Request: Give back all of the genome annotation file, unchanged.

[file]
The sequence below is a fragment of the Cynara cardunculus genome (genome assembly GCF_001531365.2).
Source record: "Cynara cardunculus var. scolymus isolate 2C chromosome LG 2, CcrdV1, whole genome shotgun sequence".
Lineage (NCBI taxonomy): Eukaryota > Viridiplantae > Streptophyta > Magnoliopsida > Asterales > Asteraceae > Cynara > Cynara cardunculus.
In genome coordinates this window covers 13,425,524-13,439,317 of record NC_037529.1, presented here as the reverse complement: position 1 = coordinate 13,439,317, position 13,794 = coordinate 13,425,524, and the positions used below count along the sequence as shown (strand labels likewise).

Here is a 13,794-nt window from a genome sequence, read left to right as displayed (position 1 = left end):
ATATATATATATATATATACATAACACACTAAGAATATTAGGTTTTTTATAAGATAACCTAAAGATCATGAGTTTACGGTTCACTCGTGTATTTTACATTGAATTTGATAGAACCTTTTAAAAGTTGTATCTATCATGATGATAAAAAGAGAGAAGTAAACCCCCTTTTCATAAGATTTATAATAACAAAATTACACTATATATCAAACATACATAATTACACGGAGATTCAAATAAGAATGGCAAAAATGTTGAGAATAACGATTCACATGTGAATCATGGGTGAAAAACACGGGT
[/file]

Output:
The sequence below is a fragment of the Cynara cardunculus genome (genome assembly GCF_001531365.2).
Source record: "Cynara cardunculus var. scolymus isolate 2C chromosome LG 2, CcrdV1, whole genome shotgun sequence".
Lineage (NCBI taxonomy): Eukaryota > Viridiplantae > Streptophyta > Magnoliopsida > Asterales > Asteraceae > Cynara > Cynara cardunculus.
In genome coordinates this window covers 13,425,524-13,439,317 of record NC_037529.1, presented here as the reverse complement: position 1 = coordinate 13,439,317, position 13,794 = coordinate 13,425,524, and the positions used below count along the sequence as shown (strand labels likewise).

Here is a 13,794-nt window from a genome sequence, read left to right as displayed (position 1 = left end):
ATATATATATATATATATACATAACACACTAAGAATATTAGGTTTTTTATAAGATAACCTAAAGATCATGAGTTTACGGTTCACTCGTGTATTTTACATTGAATTTGATAGAACCTTTTAAAAGTTGTATCTATCATGATGATAAAAAGAGAGAAGTAAACCCCCTTTTCATAAGATTTATAATAACAAAATTACACTATATATCAAACATACATAATTACACGGAGATTCAAATAAGAATGGCAAAAATGTTGAGAATAACGATTCACATGTGAATCATGGGTGAAAAACACGGGT